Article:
The last several months have been marked by conflict in the Co-op’s governance, and the Voice has – as promised – been giving voice to these issues. Unfortunately, the Board’s response has included the threat of denying the Co-op Voice‘s existence as a Co-op entity and, in so doing, denying the Co-op a free press that operates independent of the Board. The Board has been so unhappy with the Voice‘s recent publication of two letters of resignation that it has additionally gone so far as to present an inaccurate history of our origins and actions.
I am a founding member of the Co-op Voice and am proud of what we have accomplished for our Co-op. This month, I reflect on just how and why the Voice was formed (of, by and for the Membership!), and discuss the importance of a free press for our Co-op. In thoughtful conversations held both internally among members of the Voice team and in the broader Honest Weight community, the need has been clear for answers to questions such as:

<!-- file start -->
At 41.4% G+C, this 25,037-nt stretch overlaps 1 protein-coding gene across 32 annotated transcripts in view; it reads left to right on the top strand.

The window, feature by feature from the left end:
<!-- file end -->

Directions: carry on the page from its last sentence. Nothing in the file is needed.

- Does the Voice have an Editorial Policy and, if so, what’s in it and how has it grown?
- Have personal attacks on Board members truly been allowed in the pages of the Co-op Voice?
- What would the Voice do differently, if a dilemma such as considering the publication of controversial letters arose again?
I’ll be addressing those questions here and posing other questions, such as:
- Should the Co-op’s Board maintain sole control of communication with Membership?
- Is there inherent value to this democratic community in supporting a newsletter not under direct control of the Board, and allowing member-owners who create the newsletter to earn member hours for their time investment?